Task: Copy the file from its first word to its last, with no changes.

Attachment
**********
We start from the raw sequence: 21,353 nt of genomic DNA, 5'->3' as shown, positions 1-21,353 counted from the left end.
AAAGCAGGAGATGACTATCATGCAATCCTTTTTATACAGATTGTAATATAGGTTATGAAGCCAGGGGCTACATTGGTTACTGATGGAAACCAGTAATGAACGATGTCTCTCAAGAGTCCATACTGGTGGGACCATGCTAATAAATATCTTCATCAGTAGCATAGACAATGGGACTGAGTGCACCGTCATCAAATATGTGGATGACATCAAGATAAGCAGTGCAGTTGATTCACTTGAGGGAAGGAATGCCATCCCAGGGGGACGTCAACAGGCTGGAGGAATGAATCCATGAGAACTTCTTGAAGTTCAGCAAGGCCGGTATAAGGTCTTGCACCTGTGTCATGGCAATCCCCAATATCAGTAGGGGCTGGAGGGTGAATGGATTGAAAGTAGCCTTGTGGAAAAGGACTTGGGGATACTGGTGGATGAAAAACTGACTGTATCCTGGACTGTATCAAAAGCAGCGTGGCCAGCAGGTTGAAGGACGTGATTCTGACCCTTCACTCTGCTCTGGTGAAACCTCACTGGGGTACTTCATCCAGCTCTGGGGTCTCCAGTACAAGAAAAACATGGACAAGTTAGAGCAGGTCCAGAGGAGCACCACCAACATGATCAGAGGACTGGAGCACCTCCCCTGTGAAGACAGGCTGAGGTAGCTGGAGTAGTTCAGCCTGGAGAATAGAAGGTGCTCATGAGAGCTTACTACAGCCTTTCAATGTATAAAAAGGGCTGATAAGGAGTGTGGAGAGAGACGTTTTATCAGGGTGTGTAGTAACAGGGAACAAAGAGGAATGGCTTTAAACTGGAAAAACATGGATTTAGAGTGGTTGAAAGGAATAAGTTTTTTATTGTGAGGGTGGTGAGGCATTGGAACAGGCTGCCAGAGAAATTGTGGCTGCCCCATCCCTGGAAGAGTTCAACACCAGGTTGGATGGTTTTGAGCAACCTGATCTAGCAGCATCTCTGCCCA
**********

We start from the raw sequence: 21,353 nt of genomic DNA, 5'->3' as shown, positions 1-21,353 counted from the left end.
AAAGCAGGAGATGACTATCATGCAATCCTTTTTATACAGATTGTAATATAGGTTATGAAGCCAGGGGCTACATTGGTTACTGATGGAAACCAGTAATGAACGATGTCTCTCAAGAGTCCATACTGGTGGGACCATGCTAATAAATATCTTCATCAGTAGCATAGACAATGGGACTGAGTGCACCGTCATCAAATATGTGGATGACATCAAGATAAGCAGTGCAGTTGATTCACTTGAGGGAAGGAATGCCATCCCAGGGGGACGTCAACAGGCTGGAGGAATGAATCCATGAGAACTTCTTGAAGTTCAGCAAGGCCGGTATAAGGTCTTGCACCTGTGTCATGGCAATCCCCAATATCAGTAGGGGCTGGAGGGTGAATGGATTGAAAGTAGCCTTGTGGAAAAGGACTTGGGGATACTGGTGGATGAAAAACTGACTGTATCCTGGACTGTATCAAAAGCAGCGTGGCCAGCAGGTTGAAGGACGTGATTCTGACCCTTCACTCTGCTCTGGTGAAACCTCACTGGGGTACTTCATCCAGCTCTGGGGTCTCCAGTACAAGAAAAACATGGACAAGTTAGAGCAGGTCCAGAGGAGCACCACCAACATGATCAGAGGACTGGAGCACCTCCCCTGTGAAGACAGGCTGAGGTAGCTGGAGTAGTTCAGCCTGGAGAATAGAAGGTGCTCATGAGAGCTTACTACAGCCTTTCAATGTATAAAAAGGGCTGATAAGGAGTGTGGAGAGAGACGTTTTATCAGGGTGTGTAGTAACAGGGAACAAAGAGGAATGGCTTTAAACTGGAAAAACATGGATTTAGAGTGGTTGAAAGGAATAAGTTTTTTATTGTGAGGGTGGTGAGGCATTGGAACAGGCTGCCAGAGAAATTGTGGCTGCCCCATCCCTGGAAGAGTTCAACACCAGGTTGGATGGTTTTGAGCAACCTGATCTAGCAGCATCTCTGCCCA